Friday, March 28, 2008

Paris, Part 2: the food!

Le Suffren, 73 Avenue de Suffren 75007

Le Suffren is an old school brasserie in a very traditional neighborhood. It's Master P's dad's favorite place to go in Paris and it was just what we needed on our first night. What blew us away at Le Suffren was the steak tartare. I've eaten this quite a bit and this was the best we ever had. I attributed it to the super strong French mustard. Master P couldn't say. We both agreed it was phenomenal.

Les Pipos, 2 rue de l'Ecole Polytechnique 75005
Les Pipos is a very tiny, very rowdy restaurant. It also happens to be around the corner from where we used to live. Our friend, Alexis, a very big, very rowdy Norman, introduced us to this place back in 2002. I always knew I wanted to go back and I was thrilled that we did. They serve simple, traditional food. I think the menu was exactly the same as I remember it. Les Pipos is also the place where I first ate oysters and I had them again this time. French oysters are huge and briny and fantastic!

Bistro du Peintre, 116, Avenue Ledru Rollin 75011
I adore this restaurant. My good friend Lindsay (who was my roommate when I was a student in Paris) took Master P here in 2002. He took me and our two friends back when they visited us later that year and it always delivers.
This is a very traditional French bistro, but in an up and coming neighborhood, run by cute young guys wearing t-shirts and jeans. If it existed in NYC, I would say it would be in the LES.
We had the most enormous trenches of bone marrow. Again, I've had my fair share of bone marrow in NYC, but never like this. I felt like Fred Flintstone! But it was so good!

Pierre Herme, 72 rue Bonaparte 75006
I could not leave Paris without a visit to this extraodinary bakery. The owner used to work for Fauchon and left in the 1990's to open his own business. We got a box of macaron, in flavors ranging from chocolate to rose, and we devoured them!

La Cigale, 4 rue Récamier 75007
So I don't have a picture from La Cigale, but you're going to have to trust me. This is the most refined experience you'll have in Paris for under $200. They specialize in souffles and you should definitely order one, or two. For a starter a main or dessert. I had oysters (again) to start, a souffle for my main and Master P and I shared a dessert souffle.
La Cigale was the first time all week that we encountered Americans in a restaurant, but don't let this deter you. The clientele here is very sophisticated - mostly journalists and media types. We thoroughly enjoyed ourselves.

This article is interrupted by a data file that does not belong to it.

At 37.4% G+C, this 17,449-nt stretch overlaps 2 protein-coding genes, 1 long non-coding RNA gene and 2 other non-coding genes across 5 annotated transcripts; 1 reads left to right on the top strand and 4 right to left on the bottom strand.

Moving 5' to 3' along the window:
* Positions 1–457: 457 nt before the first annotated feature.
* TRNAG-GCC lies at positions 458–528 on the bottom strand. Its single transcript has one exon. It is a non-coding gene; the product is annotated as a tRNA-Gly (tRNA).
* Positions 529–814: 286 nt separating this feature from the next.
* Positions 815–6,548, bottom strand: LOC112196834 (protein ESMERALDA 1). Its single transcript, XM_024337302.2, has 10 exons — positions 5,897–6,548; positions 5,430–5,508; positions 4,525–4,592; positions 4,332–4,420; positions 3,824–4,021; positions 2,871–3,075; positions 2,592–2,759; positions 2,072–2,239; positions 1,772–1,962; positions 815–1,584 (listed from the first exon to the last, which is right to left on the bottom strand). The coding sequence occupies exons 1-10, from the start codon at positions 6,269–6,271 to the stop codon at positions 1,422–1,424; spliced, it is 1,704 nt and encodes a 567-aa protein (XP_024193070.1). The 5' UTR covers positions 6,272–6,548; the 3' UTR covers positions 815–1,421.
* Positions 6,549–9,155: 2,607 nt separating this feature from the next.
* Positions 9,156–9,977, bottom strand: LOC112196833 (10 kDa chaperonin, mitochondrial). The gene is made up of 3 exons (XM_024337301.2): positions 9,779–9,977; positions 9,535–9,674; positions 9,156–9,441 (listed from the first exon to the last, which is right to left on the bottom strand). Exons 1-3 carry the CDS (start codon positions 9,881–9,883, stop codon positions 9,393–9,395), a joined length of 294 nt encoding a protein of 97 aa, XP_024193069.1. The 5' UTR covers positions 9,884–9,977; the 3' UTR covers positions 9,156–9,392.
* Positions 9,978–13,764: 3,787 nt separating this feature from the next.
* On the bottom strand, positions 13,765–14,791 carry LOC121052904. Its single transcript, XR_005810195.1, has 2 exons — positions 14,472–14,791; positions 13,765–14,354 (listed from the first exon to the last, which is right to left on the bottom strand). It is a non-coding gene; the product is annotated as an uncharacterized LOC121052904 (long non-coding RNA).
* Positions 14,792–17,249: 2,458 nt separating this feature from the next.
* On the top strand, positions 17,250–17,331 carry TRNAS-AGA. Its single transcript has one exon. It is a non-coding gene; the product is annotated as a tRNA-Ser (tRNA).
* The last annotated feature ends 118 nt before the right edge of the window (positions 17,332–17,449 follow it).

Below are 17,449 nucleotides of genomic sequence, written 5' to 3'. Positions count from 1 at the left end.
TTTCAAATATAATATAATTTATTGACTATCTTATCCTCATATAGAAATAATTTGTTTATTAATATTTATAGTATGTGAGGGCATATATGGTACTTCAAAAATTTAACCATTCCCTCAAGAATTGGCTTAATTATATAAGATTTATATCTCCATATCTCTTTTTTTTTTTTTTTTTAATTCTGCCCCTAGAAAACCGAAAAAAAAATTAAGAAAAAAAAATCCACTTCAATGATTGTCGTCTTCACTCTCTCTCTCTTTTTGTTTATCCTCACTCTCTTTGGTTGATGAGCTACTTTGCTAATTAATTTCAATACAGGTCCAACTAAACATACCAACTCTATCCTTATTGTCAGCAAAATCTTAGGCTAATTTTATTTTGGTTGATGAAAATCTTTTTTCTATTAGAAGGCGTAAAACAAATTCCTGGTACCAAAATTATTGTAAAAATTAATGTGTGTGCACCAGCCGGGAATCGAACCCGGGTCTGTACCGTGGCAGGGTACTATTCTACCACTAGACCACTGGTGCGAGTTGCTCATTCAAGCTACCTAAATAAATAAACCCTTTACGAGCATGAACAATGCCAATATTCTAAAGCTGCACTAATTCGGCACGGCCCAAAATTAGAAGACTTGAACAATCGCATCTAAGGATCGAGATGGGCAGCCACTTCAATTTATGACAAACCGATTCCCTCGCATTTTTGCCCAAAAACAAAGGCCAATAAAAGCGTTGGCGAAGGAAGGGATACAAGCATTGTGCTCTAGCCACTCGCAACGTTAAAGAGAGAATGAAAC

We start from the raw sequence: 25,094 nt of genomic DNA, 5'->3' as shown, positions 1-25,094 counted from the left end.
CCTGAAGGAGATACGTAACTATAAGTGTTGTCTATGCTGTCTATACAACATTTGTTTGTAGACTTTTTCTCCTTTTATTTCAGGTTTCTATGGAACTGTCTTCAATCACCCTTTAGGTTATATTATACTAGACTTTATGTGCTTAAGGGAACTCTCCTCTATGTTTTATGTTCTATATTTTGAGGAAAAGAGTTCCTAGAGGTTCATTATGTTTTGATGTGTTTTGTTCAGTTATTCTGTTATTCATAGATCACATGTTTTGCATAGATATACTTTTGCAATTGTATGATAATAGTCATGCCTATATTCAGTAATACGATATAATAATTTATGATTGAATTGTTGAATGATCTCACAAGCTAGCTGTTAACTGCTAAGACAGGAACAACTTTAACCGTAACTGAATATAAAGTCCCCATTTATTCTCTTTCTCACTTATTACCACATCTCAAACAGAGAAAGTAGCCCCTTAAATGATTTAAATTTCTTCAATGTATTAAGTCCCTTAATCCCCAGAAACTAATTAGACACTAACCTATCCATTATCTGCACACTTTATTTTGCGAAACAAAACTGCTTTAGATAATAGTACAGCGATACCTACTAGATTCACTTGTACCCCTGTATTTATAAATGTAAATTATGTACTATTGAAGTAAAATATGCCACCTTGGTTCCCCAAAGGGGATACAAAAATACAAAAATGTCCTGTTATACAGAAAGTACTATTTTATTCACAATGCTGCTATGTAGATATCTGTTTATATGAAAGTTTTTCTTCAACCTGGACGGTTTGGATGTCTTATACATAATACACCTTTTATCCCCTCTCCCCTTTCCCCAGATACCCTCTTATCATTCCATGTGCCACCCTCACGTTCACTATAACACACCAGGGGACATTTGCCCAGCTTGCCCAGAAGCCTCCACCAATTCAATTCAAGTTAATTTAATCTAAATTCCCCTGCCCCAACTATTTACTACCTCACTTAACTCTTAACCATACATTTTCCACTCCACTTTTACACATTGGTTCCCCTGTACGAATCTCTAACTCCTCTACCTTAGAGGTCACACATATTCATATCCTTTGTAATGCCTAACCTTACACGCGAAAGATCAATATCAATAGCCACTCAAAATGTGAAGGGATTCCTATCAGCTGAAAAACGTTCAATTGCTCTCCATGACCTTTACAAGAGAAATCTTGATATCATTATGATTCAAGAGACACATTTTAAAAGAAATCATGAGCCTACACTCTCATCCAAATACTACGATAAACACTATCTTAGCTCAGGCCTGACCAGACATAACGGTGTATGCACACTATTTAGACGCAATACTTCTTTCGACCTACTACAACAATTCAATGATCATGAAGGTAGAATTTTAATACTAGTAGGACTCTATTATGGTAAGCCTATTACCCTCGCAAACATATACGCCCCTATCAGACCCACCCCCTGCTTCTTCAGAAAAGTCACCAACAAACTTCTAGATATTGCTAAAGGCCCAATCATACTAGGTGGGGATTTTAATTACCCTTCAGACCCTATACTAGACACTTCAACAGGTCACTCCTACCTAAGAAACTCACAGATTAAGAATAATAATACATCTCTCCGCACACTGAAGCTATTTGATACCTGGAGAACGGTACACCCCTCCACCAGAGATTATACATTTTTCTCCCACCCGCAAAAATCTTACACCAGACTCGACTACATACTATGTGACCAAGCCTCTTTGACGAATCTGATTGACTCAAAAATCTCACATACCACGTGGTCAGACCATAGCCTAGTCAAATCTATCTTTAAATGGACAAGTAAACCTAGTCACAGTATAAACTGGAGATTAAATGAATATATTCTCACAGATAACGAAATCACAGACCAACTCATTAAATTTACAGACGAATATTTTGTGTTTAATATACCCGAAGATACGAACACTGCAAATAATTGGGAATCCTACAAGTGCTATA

Le Rubis, 10, rue Marché St-Honore 75001

I had a long list of places that wanted to go to that were recommended by blogger and cookbook writer David Lebovitz. This was the only one we made it to, but it was fantastic. Le Rubis is a old school wine bar that serves sandwiches and small plates of cheese and charcouterie.
We stopped in here and shared a bottle of wine and some (more) delicious pork products. The place was packed with locals and some tourists, but was lively and fun. It's in a very chic neighborhood, but is very affordable. It's definitely worth a stop for a very French experience.

Les Cocottes, 135, rue Saint-Dominique 75001
Our last dinner in Paris was at Les Cocottes, which I had read about in Metropolitan Home Magazine. I was a little concerned that it would be a total scene and filled with tourists, but it was, by far, the best dinner of the entire trip.
A cocotte is a type of little cast iron pot that is traditionally used for cooking in the south of France. Master P and I thought that this place was a little "New York", but that was a good thing. It was a new space that didn't have traditional tables. We sat at a counter and our server waited on us from behind it. Though the feeling was casual, the service was outstanding. We never had to ask for a single thing - our water was always re-filled, etc. I contributed this to the fact that our waiter was "trapped" behind the counter, but the result was a fantastic experience.
And the food? The food was sheer bliss. Following with the homey nature of the cocottes, the food was rustic, but (and this was the thing that made me feel like this was a "New York-style" restaurant) elevated. I had a perfect braised lamb shoulder. Master P had confit potatoes stuffed with shredded pig's feet and a little frisee salad. Everything was served in a little cocotte, so when the salad was added to Master P's dish, it wilted a little bit and the mustard-y, vinegar-y salad cut through the fat from the potatoes and pork. Perfect.

Ah, so that was our trip to Paris. A little bit about the shopping, but mostly about the food. I hope that my recommendations help you when you take your next (first!) trip to Paris!


Veronique said...

Wow, you really did your homework before going out! *drool*
Hey, my cousin lives on avenue Ledru Rollin :)

laxcdg said...

Rebecca, you are a great travel essayist. Quit your day job and hit the road!

madame artsy said...

mmmm macaroons from a post-fauchonian! Jealous you were just there.